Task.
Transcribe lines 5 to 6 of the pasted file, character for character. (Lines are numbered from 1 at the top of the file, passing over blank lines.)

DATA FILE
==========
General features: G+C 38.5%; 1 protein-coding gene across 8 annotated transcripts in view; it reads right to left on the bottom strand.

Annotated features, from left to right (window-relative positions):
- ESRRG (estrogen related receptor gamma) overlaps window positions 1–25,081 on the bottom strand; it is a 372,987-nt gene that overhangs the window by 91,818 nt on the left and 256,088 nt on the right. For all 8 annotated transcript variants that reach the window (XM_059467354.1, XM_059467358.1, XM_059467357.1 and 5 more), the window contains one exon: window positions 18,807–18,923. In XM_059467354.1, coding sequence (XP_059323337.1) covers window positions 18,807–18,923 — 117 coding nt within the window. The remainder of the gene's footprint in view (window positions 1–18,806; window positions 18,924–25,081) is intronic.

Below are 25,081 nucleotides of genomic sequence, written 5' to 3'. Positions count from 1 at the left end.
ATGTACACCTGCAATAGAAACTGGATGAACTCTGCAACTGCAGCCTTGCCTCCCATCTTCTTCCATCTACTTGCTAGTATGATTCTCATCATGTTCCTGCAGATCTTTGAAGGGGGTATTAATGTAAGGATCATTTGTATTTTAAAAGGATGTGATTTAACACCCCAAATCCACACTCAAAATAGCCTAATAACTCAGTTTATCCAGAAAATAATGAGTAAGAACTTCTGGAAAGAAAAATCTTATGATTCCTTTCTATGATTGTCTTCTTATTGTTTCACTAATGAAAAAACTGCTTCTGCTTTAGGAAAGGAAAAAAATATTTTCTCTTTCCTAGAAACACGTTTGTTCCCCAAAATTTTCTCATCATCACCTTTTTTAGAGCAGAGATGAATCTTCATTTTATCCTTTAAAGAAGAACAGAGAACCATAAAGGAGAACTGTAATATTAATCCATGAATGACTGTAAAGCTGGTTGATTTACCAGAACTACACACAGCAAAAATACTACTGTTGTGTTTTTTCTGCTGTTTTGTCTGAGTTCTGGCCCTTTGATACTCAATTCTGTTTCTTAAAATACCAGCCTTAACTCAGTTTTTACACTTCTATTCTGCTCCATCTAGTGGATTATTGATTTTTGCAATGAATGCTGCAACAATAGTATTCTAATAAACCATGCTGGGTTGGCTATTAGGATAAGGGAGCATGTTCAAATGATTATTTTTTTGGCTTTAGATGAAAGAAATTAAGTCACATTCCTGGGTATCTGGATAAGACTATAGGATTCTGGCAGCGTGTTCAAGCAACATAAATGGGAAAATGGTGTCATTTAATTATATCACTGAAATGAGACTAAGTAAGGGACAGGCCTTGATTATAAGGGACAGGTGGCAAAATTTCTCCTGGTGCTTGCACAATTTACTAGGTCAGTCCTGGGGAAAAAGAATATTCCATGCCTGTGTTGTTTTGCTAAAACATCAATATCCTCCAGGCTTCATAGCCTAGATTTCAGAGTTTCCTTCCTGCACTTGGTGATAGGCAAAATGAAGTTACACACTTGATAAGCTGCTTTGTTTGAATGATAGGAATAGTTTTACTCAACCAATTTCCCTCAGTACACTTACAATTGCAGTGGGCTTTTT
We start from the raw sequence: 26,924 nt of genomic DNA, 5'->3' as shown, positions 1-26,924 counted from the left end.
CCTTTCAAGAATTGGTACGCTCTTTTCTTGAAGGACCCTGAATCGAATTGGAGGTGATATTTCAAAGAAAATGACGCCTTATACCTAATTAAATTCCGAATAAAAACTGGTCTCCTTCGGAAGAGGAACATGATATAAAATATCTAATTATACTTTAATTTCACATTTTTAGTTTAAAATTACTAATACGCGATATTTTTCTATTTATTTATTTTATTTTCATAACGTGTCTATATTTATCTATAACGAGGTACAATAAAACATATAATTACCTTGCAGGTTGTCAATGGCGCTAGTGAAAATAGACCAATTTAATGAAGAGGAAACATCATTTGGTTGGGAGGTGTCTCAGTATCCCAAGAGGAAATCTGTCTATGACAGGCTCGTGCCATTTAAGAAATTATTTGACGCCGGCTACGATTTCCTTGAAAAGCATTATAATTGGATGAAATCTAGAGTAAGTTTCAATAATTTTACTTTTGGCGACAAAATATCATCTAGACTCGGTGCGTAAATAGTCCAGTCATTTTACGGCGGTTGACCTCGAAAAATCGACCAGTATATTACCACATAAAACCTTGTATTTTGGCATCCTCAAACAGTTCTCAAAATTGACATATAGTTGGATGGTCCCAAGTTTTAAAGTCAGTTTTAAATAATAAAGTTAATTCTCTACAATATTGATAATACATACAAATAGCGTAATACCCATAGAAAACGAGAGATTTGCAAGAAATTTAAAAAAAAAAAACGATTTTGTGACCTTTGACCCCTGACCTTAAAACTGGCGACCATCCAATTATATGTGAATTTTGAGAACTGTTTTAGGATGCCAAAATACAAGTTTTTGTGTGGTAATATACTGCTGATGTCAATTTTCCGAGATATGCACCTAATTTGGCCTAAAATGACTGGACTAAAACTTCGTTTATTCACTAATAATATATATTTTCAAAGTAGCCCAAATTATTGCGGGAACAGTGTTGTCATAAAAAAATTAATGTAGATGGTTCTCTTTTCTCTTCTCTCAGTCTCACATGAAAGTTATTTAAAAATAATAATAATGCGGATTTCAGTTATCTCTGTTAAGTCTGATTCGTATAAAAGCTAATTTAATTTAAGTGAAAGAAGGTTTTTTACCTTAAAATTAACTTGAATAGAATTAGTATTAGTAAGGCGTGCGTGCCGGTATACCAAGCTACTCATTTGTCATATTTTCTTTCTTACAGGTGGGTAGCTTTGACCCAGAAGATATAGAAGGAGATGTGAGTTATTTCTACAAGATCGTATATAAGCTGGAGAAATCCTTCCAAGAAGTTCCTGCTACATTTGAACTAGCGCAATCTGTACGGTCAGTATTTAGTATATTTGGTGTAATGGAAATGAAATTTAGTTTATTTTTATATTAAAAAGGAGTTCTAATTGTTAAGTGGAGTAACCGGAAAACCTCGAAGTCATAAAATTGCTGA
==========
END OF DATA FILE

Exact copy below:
ATGTACACCTGCAATAGAAACTGGATGAACTCTGCAACTGCAGCCTTGCCTCCCATCTTCTTCCATCTACTTGCTAGTATGATTCTCATCATGTTCCTGCAGATCTTTGAAGGGGGTATTAATGTAAGGATCATTTGTATTTTAAAAGGATGTGATTTAACACCCCAAATCCACACTCAAAATAGCCTAATAACTCAGTTTATCCAGAAAATAATGAGTAAGAACTTCTGGAAAGAAAAATCTTATGATTCCTTTCTATGATTGTCTTCTTATTGTTTCACTAATGAAAAAACTGCTTCTGCTTTAGGAAAGGAAAAAAATATTTTCTCTTTCCTAGAAACACGTTTGTTCCCCAAAATTTTCTCATCATCACCTTTTTTAGAGCAGAGATGAATCTTCATTTTATCCTTTAAAGAAGAACAGAGAACCATAAAGGAGAACTGTAATATTAATCCATGAATGACTGTAAAGCTGGTTGATTTACCAGAACTACACACAGCAAAAATACTACTGTTGTGTTTTTTCTGCTGTTTTGTCTGAGTTCTGGCCCTTTGATACTCAATTCTGTTTCTTAAAATACCAGCCTTAACTCAGTTTTTACACTTCTATTCTGCTCCATCTAGTGGATTATTGATTTTTGCAATGAATGCTGCAACAATAGTATTCTAATAAACCATGCTGGGTTGGCTATTAGGATAAGGGAGCATGTTCAAATGATTATTTTTTTGGCTTTAGATGAAAGAAATTAAGTCACATTCCTGGGTATCTGGATAAGACTATAGGATTCTGGCAGCGTGTTCAAGCAACATAAATGGGAAAATGGTGTCATTTAATTATATCACTGAAATGAGACTAAGTAAGGGACAGGCCTTGATTATAAGGGACAGGTGGCAAAATTTCTCCTGGTGCTTGCACAATTTACTAGGTCAGTCCTGGGGAAAAAGAATATTCCATGCCTGTGTTGTTTTGCTAAAACATCAATATCCTCCAGGCTTCATAGCCTAGATTTCAGAGTTTCCTTCCTGCACTTGGTGATAGGCAAAATGAAGTTACACACTTGATAAGCTGCTTTGTTTGAATGATAGGAATAGTTTTACTCAACCAATTTCCCTCAGTACACTTACAATTGCAGTGGGCTTTTT
We start from the raw sequence: 26,924 nt of genomic DNA, 5'->3' as shown, positions 1-26,924 counted from the left end.